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Report from Sierra Leone, May 2010

During the last couple of months I took the initiative to further examine the challenges Amputees faced in Sierra Leone.  I hope to carry out further research that will lead to the humanitarian efforts of making the issues and plight of amputees of Sierra Leone known to the world.  I intend to work on future tools like the development of video documentaries that follows the lives of amputee victims who are involved in varied art forms such as wood carving, sculpture, painting, music as a way to reclaim their lives and engage meaningfully in society.  This video documentary, I am hopeful will be a testimony to the creative ways that amputee victims are using their talents to survive.

By joining oral history and real life stories that will explore the personal and cultural history of individuals whose bodies have been
altered by Sierra Leone’s Civil war, I hope that the research will further raise questions about the Blood Diamond and how far reaching
it is to not just raise awareness about this victims, but to also provide a concern.  In the tradition of documentary art such as
photography and film, I intend to involve B-Gifted staff in the development of the documentary of the arts (using video techniques) as
a vehicle to examine the social, personal, and historical issues surrounding the lives of amputees resulting from war and conflict.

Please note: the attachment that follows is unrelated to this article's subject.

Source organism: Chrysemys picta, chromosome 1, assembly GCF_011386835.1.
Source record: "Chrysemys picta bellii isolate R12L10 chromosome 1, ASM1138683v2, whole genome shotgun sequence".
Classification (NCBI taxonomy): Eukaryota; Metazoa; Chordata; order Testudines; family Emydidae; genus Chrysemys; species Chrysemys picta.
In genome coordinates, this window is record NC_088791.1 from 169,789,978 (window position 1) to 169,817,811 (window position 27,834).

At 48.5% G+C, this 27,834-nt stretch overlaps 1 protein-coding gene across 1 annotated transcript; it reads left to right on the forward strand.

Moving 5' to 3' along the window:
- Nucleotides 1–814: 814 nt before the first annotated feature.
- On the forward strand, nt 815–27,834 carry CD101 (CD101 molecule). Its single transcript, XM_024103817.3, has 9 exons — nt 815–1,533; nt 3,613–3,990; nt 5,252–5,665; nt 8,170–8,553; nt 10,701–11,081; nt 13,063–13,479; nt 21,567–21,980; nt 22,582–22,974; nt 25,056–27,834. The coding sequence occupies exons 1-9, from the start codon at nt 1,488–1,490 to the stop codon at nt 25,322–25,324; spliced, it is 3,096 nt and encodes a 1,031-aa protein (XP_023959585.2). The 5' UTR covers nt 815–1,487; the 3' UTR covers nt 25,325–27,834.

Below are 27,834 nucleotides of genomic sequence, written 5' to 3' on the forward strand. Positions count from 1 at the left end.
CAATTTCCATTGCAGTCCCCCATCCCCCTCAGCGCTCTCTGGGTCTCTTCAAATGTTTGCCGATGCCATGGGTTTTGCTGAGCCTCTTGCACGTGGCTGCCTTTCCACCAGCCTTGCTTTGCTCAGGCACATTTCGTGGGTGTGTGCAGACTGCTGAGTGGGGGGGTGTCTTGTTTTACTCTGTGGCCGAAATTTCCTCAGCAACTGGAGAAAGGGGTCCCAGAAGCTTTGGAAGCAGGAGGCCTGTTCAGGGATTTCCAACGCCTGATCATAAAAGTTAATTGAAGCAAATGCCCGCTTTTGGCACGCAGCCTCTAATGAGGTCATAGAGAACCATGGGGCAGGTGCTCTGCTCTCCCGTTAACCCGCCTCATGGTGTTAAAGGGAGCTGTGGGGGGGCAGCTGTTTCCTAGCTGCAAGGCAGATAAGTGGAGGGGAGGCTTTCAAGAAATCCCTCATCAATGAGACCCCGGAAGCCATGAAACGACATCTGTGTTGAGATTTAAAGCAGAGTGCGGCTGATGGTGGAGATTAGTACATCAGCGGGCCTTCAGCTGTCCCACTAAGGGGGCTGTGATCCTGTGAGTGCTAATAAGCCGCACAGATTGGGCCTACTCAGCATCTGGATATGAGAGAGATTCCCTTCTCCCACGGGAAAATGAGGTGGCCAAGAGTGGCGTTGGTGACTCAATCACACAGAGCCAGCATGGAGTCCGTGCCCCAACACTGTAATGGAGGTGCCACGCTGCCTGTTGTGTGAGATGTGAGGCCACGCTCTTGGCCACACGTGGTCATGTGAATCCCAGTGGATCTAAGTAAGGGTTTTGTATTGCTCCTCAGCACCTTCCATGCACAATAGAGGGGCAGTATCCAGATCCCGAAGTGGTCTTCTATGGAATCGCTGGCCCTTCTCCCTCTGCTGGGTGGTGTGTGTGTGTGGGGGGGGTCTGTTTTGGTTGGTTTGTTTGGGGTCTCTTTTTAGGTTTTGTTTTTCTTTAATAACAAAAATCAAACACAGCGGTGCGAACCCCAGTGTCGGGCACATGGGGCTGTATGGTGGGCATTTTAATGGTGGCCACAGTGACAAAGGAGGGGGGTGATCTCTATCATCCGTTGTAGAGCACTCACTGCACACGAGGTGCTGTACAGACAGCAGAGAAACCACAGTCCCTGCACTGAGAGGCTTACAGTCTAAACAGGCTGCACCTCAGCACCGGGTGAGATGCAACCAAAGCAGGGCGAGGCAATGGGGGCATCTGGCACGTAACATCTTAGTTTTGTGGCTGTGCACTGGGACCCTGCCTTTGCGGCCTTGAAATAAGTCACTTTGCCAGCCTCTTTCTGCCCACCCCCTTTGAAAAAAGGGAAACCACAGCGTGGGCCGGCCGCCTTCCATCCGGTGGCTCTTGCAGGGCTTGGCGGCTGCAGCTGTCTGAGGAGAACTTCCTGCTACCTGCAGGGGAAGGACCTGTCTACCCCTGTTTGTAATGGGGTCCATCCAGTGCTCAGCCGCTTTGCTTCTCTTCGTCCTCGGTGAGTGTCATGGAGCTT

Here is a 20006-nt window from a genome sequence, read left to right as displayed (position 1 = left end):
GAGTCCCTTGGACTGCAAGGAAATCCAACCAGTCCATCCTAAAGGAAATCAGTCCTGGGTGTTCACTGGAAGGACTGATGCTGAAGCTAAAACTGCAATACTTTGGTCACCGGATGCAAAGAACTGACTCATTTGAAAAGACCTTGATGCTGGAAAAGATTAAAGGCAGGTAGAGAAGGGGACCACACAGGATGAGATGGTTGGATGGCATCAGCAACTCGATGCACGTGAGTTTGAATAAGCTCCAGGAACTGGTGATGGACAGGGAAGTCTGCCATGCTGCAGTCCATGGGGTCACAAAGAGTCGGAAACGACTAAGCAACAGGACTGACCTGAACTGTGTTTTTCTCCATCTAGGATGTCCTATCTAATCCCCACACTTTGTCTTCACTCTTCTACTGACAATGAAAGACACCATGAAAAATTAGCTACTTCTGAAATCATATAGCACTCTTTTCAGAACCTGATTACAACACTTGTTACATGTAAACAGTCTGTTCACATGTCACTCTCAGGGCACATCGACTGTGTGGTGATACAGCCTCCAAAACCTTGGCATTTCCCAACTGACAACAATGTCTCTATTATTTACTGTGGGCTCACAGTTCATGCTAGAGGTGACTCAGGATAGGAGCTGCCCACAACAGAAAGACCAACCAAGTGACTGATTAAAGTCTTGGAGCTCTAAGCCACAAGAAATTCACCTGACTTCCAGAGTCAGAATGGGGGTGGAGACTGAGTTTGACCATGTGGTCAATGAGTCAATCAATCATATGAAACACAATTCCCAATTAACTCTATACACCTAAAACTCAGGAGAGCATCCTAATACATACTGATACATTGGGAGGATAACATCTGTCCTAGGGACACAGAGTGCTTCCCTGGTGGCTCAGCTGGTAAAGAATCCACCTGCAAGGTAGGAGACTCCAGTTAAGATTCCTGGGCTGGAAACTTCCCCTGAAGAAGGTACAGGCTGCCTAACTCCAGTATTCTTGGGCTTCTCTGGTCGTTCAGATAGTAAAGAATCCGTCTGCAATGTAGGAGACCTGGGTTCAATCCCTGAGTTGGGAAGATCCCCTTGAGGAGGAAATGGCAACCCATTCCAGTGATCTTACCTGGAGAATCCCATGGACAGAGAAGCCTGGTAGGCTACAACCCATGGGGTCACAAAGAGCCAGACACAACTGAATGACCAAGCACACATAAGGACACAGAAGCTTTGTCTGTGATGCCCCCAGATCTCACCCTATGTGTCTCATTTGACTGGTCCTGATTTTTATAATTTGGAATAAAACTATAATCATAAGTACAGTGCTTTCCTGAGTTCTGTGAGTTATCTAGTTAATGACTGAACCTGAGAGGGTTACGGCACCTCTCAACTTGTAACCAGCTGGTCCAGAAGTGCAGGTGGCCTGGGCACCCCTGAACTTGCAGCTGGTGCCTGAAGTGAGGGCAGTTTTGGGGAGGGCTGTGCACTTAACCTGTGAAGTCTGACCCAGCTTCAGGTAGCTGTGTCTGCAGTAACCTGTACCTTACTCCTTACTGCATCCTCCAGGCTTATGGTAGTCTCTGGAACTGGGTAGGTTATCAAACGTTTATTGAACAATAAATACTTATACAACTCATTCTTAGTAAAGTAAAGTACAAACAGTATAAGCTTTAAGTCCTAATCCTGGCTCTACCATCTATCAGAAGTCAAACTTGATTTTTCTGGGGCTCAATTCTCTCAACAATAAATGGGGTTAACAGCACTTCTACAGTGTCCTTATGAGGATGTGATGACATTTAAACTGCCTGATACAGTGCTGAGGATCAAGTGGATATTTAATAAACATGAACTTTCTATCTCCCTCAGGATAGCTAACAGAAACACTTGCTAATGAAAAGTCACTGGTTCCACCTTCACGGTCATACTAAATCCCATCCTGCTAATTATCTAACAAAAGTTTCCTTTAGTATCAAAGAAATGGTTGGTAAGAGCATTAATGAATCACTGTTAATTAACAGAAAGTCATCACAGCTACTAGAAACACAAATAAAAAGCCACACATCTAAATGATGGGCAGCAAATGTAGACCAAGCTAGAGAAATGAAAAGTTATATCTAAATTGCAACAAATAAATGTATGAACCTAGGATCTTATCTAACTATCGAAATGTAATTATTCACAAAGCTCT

This research will hopefully culminate into a project will continue to raise human rights and humanitarian awareness through the eyes of
amputee artists.  As you may well know, one of the consequences of Sierra Leone’s decade long civil war that occurred between 1991 and 2002 was the mass amputation of limbs, particularly the hands and arms, of thousands of individuals.  These amputations, done brutally and crudely by the Revolutionary United Front (RUF) were used as a means of terror, punishment and humiliation.  The RUF spared no one in their brutal attacks, amputating the limbs of civilians, including children.  Sierra Leone is still recovering from this conflict.  Amputation victims are still waiting for reparations and aid in order to help them survive in an unstable economic climate and to adjust physically and mentally.  But many are involved in varied arts as a means not just to survive but to explore their talents and as a form of redress.

This research project, interdisciplinary in nature, will consist of a series of video documentaries and photography techniques that exposed the artistic works of Amputees as they use their remaining limbs to carry out artistic work and interviews of audio oral histories.  The research project's objective is to locate and shoot videos and photographs of amputee victims in their numbers and screen their work for the public.  In this way we encourage ordinary people with talents impacted by the war to showcase their works of arts and how they are doing extra ordinary things to better their lives and those around them.  Using arts as a means of recovery thereof and hope, the amputees will be working together in fulfillment of their dreams to better their lives and not feel totaling despairing about their plight.  The B-Gifted envisions that the artistic video and photographic pieces of the amputees will reveal oral histories and the artistic works of those amputees documented to be in dialogue with each other to create a sympathetic, intimate, and cohesive
understanding of the people, their personal history, and the larger context under which their disfigurement occurred.  By an large they
will also learn in the workshop reconciliation, forgiveness and tolerance that is needed to consolidate the peace process in
post-conflict Sierra Leone.

peace,

Andrew

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